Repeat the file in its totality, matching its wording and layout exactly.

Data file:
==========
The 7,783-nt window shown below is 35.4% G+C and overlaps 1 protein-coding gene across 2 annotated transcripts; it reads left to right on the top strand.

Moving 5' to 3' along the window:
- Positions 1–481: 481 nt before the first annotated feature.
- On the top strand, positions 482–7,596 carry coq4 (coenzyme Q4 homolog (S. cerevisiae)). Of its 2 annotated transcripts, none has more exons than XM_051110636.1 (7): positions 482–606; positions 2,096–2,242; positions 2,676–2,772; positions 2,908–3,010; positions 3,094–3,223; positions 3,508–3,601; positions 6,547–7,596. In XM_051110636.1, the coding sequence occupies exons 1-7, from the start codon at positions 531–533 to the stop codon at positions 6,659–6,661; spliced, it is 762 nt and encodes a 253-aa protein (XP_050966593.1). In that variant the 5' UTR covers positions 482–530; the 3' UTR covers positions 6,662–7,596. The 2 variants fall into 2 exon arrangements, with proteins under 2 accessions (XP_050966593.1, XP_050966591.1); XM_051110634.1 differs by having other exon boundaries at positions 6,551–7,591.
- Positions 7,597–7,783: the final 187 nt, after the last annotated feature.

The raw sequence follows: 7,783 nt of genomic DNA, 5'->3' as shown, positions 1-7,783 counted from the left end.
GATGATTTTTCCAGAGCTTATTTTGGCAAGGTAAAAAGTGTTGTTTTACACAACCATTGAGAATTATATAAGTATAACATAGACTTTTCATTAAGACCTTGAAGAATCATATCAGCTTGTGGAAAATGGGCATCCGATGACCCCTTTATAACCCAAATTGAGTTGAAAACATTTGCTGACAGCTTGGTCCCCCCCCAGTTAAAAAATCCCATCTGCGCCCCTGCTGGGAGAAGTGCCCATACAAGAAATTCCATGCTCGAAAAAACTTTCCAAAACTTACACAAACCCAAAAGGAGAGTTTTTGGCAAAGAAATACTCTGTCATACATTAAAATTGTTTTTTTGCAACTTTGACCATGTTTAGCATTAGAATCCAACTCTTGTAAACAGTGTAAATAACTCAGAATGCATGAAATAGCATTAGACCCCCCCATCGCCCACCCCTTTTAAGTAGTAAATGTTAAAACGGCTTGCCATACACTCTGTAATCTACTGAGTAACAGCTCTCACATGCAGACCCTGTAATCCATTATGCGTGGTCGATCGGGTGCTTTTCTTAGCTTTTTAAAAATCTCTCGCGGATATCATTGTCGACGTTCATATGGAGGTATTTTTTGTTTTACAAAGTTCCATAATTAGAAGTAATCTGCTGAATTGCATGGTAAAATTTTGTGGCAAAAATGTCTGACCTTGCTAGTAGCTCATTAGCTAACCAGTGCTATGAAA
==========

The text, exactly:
The 7,783-nt window shown below is 35.4% G+C and overlaps 1 protein-coding gene across 2 annotated transcripts; it reads left to right on the top strand.

Moving 5' to 3' along the window:
- Positions 1–481: 481 nt before the first annotated feature.
- On the top strand, positions 482–7,596 carry coq4 (coenzyme Q4 homolog (S. cerevisiae)). Of its 2 annotated transcripts, none has more exons than XM_051110636.1 (7): positions 482–606; positions 2,096–2,242; positions 2,676–2,772; positions 2,908–3,010; positions 3,094–3,223; positions 3,508–3,601; positions 6,547–7,596. In XM_051110636.1, the coding sequence occupies exons 1-7, from the start codon at positions 531–533 to the stop codon at positions 6,659–6,661; spliced, it is 762 nt and encodes a 253-aa protein (XP_050966593.1). In that variant the 5' UTR covers positions 482–530; the 3' UTR covers positions 6,662–7,596. The 2 variants fall into 2 exon arrangements, with proteins under 2 accessions (XP_050966593.1, XP_050966591.1); XM_051110634.1 differs by having other exon boundaries at positions 6,551–7,591.
- Positions 7,597–7,783: the final 187 nt, after the last annotated feature.

The raw sequence follows: 7,783 nt of genomic DNA, 5'->3' as shown, positions 1-7,783 counted from the left end.
GATGATTTTTCCAGAGCTTATTTTGGCAAGGTAAAAAGTGTTGTTTTACACAACCATTGAGAATTATATAAGTATAACATAGACTTTTCATTAAGACCTTGAAGAATCATATCAGCTTGTGGAAAATGGGCATCCGATGACCCCTTTATAACCCAAATTGAGTTGAAAACATTTGCTGACAGCTTGGTCCCCCCCCAGTTAAAAAATCCCATCTGCGCCCCTGCTGGGAGAAGTGCCCATACAAGAAATTCCATGCTCGAAAAAACTTTCCAAAACTTACACAAACCCAAAAGGAGAGTTTTTGGCAAAGAAATACTCTGTCATACATTAAAATTGTTTTTTTGCAACTTTGACCATGTTTAGCATTAGAATCCAACTCTTGTAAACAGTGTAAATAACTCAGAATGCATGAAATAGCATTAGACCCCCCCATCGCCCACCCCTTTTAAGTAGTAAATGTTAAAACGGCTTGCCATACACTCTGTAATCTACTGAGTAACAGCTCTCACATGCAGACCCTGTAATCCATTATGCGTGGTCGATCGGGTGCTTTTCTTAGCTTTTTAAAAATCTCTCGCGGATATCATTGTCGACGTTCATATGGAGGTATTTTTTGTTTTACAAAGTTCCATAATTAGAAGTAATCTGCTGAATTGCATGGTAAAATTTTGTGGCAAAAATGTCTGACCTTGCTAGTAGCTCATTAGCTAACCAGTGCTATGAAA